Super Bowl Blackout Reinforces Need for Energy Storage


If you stayed up to watch the Super Bowl last night, you saw an amazing football game come down to the wire in an absolute thrillfest. However, you may have also inadvertently witnessed the future of energy while you were munching on hot wings, nachos or sliders and waiting for the Big Game to resume after a 34 minute power outage in the third quarter at the Mercedes-Benz Superdome inNew Orleans. So while the Baltimore Ravens eking out the San Francisco 49’ers are the subject of many water cooler conversations this morning (despite a non-call by the officials on the last 49’er possession), the loss of power at the Superdome, was another hot topic. The blackout seen last night (just months after Superstorm Sandy) was a very strong reminder (with the world watching mind you) that much more needs to be done to store power in order to keep the lights on.

Official Statement from SMG, the management company of the Mercedes Superdome:

“Shortly after the beginning of the second half of the Super Bowl in the Mercedes-Benz Superdome, a piece of equipment that is designed to monitor electrical load sensed an abnormality in the system. Once the issue was detected, the sensing equipment operated as designed and opened a breaker, causing power to be partially cut to the Superdome in order to isolate the issue. Backup generators kicked in immediately as designed. Entergy and SMG subsequently coordinated start up procedures, ensuring that full power was safely restored to the Superdome. The fault-sensing equipment activated where the Superdome equipment intersects with Entergy’s feed into the facility. There were no additional issues detected.”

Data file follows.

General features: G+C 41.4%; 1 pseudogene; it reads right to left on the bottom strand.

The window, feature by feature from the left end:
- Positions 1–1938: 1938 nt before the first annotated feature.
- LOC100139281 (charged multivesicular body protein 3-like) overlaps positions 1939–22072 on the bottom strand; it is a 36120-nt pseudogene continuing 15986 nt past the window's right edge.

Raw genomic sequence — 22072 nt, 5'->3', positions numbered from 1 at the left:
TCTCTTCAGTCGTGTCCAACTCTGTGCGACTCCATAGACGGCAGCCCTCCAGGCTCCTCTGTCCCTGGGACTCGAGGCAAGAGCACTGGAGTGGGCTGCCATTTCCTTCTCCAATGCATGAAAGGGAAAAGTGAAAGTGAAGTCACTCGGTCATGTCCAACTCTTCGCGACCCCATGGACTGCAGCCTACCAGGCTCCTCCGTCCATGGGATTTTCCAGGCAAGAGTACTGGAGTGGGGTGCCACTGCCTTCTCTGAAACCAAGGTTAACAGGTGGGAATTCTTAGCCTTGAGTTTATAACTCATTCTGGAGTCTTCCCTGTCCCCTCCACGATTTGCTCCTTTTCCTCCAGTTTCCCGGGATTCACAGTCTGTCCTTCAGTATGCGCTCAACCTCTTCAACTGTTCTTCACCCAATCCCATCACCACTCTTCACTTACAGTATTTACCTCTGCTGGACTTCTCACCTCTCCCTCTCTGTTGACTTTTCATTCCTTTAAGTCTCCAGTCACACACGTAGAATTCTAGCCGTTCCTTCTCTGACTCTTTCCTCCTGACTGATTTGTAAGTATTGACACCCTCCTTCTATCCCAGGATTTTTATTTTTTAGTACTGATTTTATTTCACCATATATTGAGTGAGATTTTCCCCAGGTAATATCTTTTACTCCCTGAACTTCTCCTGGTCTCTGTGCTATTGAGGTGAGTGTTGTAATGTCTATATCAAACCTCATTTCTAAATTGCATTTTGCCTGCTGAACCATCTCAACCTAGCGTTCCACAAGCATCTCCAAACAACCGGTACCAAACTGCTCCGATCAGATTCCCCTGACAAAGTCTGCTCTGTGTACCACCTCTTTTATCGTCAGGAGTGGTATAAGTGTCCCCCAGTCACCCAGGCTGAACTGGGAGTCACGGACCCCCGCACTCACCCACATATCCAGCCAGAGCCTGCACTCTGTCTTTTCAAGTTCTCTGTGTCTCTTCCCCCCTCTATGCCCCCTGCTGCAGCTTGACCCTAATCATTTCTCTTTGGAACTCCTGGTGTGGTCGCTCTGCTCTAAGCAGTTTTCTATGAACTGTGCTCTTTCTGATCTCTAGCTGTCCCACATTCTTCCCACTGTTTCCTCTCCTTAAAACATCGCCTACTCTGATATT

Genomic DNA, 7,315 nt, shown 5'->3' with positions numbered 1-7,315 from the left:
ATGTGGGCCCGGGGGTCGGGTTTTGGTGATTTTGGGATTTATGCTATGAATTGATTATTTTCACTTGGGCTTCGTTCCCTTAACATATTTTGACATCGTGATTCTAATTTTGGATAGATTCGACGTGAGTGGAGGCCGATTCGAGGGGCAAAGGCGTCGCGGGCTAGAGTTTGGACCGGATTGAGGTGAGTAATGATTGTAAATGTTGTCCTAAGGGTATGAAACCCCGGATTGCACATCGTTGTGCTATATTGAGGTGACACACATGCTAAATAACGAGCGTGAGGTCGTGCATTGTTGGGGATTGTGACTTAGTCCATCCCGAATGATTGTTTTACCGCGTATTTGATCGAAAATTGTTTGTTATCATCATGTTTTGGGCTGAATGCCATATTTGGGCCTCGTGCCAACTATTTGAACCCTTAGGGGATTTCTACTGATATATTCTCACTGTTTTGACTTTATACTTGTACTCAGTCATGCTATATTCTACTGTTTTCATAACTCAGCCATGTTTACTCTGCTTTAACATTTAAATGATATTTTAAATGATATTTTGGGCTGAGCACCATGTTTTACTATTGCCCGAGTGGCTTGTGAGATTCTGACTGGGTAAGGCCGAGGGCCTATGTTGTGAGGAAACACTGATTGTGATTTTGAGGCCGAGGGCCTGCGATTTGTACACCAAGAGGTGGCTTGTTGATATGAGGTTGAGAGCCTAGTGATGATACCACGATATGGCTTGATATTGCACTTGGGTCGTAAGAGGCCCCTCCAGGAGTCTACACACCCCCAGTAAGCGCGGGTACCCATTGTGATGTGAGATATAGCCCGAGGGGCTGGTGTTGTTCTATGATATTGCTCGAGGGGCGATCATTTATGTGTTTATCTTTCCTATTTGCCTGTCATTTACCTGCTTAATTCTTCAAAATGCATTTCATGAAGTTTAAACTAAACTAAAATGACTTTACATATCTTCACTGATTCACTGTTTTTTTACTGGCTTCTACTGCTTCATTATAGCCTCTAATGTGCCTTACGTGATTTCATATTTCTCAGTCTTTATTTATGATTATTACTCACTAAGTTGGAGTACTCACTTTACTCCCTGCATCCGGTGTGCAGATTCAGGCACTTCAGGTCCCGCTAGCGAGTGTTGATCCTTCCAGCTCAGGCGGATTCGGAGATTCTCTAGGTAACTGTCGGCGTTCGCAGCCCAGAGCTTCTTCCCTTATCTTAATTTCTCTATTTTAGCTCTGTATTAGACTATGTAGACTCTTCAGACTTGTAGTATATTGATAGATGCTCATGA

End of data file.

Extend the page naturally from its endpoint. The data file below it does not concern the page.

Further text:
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John’s professional experience combined with his deep passion for cleaner sources of energy and transportation and reduced dependence on foreign sources of oil, make him a strong candidate to analyze the corporate vehicles fleet sector and develop key data on existing fleet petroleum use and emissions output.
Will Kennedy: Senior Programme Officer, United Nations Fund for International Partnerships